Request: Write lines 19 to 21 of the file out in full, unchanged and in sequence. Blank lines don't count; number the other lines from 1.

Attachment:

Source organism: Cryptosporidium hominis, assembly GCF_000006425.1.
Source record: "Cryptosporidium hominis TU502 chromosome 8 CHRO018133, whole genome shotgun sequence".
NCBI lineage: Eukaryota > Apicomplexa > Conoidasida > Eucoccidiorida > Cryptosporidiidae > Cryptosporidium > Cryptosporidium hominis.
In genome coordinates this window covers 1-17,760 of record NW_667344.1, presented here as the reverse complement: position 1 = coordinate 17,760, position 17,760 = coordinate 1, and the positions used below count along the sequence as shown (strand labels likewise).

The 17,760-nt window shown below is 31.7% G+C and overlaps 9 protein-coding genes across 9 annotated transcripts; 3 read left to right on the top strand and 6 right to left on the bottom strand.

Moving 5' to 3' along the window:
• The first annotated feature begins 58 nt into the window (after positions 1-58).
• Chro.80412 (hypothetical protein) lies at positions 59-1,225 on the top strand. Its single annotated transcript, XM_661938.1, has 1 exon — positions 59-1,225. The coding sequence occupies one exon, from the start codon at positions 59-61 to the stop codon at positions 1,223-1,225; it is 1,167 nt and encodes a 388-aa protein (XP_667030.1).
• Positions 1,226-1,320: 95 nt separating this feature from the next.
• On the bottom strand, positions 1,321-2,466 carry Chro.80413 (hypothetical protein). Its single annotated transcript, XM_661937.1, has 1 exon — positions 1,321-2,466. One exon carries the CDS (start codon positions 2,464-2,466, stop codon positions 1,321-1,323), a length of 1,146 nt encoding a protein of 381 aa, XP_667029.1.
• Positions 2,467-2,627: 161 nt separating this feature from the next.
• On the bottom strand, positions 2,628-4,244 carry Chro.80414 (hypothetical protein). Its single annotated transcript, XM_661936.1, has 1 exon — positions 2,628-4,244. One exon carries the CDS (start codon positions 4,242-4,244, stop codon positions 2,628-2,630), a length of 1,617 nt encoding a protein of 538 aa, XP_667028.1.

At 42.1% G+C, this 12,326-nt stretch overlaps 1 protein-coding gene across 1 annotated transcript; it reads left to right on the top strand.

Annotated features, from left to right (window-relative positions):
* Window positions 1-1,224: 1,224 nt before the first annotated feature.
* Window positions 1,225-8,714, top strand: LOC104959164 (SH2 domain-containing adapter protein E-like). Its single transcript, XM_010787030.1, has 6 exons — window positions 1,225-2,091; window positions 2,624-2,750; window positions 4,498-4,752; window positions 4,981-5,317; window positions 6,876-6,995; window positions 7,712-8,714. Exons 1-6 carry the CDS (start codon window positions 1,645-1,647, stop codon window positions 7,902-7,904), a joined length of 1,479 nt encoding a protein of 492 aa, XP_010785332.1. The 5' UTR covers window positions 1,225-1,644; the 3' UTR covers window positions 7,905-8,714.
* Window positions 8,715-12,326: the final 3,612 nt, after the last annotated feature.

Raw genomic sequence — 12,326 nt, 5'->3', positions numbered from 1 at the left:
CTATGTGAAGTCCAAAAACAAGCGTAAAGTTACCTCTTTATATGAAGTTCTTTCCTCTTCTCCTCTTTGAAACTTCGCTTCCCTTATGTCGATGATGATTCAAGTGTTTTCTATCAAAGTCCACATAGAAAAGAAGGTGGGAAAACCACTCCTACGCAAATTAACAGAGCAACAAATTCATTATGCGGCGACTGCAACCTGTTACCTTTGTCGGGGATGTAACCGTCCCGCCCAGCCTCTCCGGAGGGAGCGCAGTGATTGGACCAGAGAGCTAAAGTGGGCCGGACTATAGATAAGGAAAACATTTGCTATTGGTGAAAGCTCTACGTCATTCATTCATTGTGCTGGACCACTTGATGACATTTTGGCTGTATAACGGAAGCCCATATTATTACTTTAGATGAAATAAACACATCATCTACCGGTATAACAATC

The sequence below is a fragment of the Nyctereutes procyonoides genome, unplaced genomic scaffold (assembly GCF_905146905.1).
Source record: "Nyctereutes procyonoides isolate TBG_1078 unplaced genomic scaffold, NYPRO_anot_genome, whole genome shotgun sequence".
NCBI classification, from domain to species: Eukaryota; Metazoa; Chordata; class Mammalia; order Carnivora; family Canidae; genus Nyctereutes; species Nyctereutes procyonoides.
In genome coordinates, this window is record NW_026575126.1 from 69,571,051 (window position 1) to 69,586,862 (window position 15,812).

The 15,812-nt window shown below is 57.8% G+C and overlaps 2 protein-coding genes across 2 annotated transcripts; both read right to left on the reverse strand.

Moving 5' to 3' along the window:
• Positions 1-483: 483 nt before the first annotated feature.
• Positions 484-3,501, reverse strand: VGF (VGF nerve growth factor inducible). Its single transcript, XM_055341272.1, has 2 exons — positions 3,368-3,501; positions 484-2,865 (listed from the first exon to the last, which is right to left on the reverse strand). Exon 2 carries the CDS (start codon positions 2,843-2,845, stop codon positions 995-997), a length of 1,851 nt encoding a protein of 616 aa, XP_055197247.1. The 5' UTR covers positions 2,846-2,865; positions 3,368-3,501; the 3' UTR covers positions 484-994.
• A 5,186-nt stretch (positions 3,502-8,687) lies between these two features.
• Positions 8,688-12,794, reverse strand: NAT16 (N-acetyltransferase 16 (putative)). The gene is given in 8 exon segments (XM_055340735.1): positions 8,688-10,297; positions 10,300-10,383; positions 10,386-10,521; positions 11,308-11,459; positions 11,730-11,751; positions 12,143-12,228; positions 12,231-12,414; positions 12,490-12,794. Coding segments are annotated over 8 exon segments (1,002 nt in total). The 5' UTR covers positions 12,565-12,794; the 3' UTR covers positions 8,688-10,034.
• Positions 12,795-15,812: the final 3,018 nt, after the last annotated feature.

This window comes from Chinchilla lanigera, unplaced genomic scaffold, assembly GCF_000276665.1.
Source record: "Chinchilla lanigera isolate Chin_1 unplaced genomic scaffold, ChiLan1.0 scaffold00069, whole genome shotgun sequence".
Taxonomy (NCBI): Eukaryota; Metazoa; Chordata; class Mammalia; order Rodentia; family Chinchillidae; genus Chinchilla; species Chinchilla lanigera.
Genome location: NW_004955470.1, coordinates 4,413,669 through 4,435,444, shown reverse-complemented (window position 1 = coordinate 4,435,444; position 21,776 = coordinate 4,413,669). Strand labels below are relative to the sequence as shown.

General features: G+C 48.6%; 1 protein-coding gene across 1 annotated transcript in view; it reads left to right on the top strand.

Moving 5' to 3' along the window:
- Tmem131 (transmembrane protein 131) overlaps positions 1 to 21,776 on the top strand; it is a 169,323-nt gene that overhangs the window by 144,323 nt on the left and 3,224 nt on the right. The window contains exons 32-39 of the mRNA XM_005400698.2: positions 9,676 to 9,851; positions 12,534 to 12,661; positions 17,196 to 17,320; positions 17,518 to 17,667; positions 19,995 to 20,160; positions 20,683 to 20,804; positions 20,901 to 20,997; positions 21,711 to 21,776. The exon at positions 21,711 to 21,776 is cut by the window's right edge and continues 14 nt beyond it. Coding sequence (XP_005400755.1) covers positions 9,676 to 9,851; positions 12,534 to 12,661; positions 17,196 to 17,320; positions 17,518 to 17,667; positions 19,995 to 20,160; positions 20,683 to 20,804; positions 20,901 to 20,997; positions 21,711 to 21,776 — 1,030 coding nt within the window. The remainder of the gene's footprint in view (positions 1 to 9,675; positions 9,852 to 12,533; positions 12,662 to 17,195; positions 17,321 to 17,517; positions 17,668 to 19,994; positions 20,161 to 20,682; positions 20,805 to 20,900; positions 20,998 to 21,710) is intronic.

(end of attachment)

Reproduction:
CTATGTGAAGTCCAAAAACAAGCGTAAAGTTACCTCTTTATATGAAGTTCTTTCCTCTTCTCCTCTTTGAAACTTCGCTTCCCTTATGTCGATGATGATTCAAGTGTTTTCTATCAAAGTCCACATAGAAAAGAAGGTGGGAAAACCACTCCTACGCAAATTAACAGAGCAACAAATTCATTATGCGGCGACTGCAACCTGTTACCTTTGTCGGGGATGTAACCGTCCCGCCCAGCCTCTCCGGAGGGAGCGCAGTGATTGGACCAGAGAGCTAAAGTGGGCCGGACTATAGATAAGGAAAACATTTGCTATTGGTGAAAGCTCTACGTCATTCATTCATTGTGCTGGACCACTTGATGACATTTTGGCTGTATAACGGAAGCCCATATTATTACTTTAGATGAAATAAACACATCATCTACCGGTATAACAATC

The sequence below is a fragment of the Nyctereutes procyonoides genome, unplaced genomic scaffold (assembly GCF_905146905.1).
Source record: "Nyctereutes procyonoides isolate TBG_1078 unplaced genomic scaffold, NYPRO_anot_genome, whole genome shotgun sequence".